Brian Niccol is passionate about using the opportunity he has as CEO of Chipotle to make a deep and lasting difference in the lives of the people his company touches, and he punctuates his conversation with us with examples of those personal connections.

“We can make a really positive impact on climate, people, animals, farms – it just rolls on and on,” Brian shares in this exclusive interview with Chris Benguhe for our Social Capital section. “It’s such a simple idea, but not everybody’s ready to spend the time or the resources — like upcycling an avocado pit into clothing … I think it’s as important to do these little chips on things as it is that we achieved our goal of 51% waste diversion.”

That “people focus” is woven into the incredible success of his company — a success he is especially asked about for this past year by other business owners. “Most people want to talk to me about our digital business and the success we’ve had there — the success that we’ve had with a lot of our innovation of late,” he says, but notes that a big differentiator with Chipotle is all the restaurants are company owned, no franchises. “A lot of folks are in franchises, where they don’t really run restaurants. They are managing the brand and the menu, but they’re not managing the organization of people that we are. And I think that might be why the conversation goes more towards what are you doing from a brand strategy standpoint than what’s happening with how you’re investing in your people.”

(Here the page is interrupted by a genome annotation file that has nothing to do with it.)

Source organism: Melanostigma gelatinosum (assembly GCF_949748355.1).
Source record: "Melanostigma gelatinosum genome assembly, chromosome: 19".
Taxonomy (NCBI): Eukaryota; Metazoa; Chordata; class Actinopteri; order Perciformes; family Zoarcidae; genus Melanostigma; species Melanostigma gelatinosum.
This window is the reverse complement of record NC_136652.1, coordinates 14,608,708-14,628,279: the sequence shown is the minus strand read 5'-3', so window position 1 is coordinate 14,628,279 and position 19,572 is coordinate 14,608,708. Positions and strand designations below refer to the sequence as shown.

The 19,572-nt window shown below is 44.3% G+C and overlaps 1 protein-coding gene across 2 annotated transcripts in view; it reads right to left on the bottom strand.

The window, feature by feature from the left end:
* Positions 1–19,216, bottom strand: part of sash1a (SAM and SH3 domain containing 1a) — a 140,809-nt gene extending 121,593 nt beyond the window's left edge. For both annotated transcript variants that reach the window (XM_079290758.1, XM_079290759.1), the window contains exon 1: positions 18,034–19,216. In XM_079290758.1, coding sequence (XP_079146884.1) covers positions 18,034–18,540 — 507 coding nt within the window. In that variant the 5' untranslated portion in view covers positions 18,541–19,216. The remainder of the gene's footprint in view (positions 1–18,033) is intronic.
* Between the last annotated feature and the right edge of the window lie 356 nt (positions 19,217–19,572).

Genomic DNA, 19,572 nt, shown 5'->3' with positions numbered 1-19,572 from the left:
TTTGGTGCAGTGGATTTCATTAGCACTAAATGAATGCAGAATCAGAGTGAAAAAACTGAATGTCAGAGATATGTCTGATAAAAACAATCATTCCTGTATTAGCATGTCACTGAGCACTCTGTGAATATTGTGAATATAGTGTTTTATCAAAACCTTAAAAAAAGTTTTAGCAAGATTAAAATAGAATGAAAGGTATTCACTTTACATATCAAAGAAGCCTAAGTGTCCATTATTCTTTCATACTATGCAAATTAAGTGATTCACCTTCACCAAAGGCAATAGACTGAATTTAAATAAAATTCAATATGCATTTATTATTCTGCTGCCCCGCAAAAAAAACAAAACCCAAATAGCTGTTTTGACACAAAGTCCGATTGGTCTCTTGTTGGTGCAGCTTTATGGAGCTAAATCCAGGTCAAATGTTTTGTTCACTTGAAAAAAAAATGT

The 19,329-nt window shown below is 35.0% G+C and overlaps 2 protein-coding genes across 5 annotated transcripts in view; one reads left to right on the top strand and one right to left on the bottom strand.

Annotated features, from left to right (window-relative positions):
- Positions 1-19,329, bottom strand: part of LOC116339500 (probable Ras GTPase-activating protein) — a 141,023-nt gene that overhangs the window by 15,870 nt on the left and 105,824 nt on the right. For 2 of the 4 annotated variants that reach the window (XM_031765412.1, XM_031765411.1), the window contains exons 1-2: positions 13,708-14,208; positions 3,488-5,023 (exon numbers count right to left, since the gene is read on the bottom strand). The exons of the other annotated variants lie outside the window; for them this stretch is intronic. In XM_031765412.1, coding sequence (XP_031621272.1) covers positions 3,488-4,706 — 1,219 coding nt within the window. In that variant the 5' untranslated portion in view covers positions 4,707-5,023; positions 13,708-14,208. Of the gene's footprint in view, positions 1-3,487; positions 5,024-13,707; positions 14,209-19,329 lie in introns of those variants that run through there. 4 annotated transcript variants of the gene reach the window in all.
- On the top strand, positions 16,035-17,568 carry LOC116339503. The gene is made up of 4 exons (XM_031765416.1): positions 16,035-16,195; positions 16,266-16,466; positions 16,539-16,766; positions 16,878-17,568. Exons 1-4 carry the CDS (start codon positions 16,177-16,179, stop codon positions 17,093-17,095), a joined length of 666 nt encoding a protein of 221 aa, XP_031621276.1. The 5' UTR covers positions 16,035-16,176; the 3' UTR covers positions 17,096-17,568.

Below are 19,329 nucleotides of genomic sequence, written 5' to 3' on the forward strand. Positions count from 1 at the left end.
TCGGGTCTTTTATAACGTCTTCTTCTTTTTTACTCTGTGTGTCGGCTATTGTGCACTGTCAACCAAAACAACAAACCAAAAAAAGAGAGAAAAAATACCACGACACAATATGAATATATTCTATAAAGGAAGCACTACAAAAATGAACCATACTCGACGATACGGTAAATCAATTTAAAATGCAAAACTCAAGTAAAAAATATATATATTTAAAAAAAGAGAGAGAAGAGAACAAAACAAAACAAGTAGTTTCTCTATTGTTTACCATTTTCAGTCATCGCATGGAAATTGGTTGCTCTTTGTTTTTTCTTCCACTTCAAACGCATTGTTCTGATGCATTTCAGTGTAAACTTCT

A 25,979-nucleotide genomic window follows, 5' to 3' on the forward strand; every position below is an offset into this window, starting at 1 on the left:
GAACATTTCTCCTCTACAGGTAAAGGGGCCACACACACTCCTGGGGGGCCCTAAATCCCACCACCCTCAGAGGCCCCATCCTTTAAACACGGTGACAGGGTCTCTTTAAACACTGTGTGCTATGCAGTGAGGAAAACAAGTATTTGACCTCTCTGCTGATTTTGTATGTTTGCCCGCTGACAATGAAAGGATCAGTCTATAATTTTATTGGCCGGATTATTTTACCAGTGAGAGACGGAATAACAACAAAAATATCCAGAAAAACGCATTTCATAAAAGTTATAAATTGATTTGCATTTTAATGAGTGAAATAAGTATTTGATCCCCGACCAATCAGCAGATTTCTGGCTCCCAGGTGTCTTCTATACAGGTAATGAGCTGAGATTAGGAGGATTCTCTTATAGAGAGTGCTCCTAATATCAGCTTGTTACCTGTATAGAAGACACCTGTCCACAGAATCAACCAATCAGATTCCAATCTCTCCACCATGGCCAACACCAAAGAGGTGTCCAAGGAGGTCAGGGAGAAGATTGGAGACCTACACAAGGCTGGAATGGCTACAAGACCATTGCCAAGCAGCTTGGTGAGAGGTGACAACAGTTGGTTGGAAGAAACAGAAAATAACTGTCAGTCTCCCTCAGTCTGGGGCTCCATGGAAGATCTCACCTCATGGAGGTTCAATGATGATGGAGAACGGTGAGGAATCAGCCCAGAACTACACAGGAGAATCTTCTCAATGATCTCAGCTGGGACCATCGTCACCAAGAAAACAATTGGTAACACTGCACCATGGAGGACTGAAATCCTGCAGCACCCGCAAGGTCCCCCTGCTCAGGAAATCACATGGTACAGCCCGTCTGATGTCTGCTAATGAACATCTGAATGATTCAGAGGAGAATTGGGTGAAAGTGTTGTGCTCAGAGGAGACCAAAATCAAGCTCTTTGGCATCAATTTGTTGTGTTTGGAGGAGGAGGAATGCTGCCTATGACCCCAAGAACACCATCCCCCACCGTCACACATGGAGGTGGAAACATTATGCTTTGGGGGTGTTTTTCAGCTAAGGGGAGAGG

In fact, he emphasizes that people are key, and corporations are only as good as the people they can attract and retain–and the culture is foundational for that, as it defines the brand that people either “want to be a part of it or they don’t.”

Espousing the view that one of his biggest jobs as CEO is keeping the company’s values and culture rolling, Brian says, “We’ll hire the right people to get the execution, but the more I can champion the purpose and the values, the better I think our culture will be.”

It’s the examples Brian shares throughout his conversation that move these statements from platitudes to realities we can connect with on a personal level. As he says, “It’s one thing to say we’re trying to get better, another thing to demonstrate that you are getting better.

“Whether it’s our employees talking about the work we’re doing with a young farmer, or helping a farm move to regenerative farming or organic soils, it lights up our employee because they get excited about the food and our company at another level. I think it excites our customers when they start to discover we really are trying to make ‘food fast’ done differently.“

Brian’s conversation is full of powerful, real-life examples that will leave you admiring him as much as we do. It’s an uplifting ride — click on the video link below to enjoy it with us.

Editor’s Note: Brian Niccol refers to raising money for the Wampler family. The actual amount raised by Chipotle’s “Round Up” program was around $200,000 — double the amount the nonprofit had anticipated.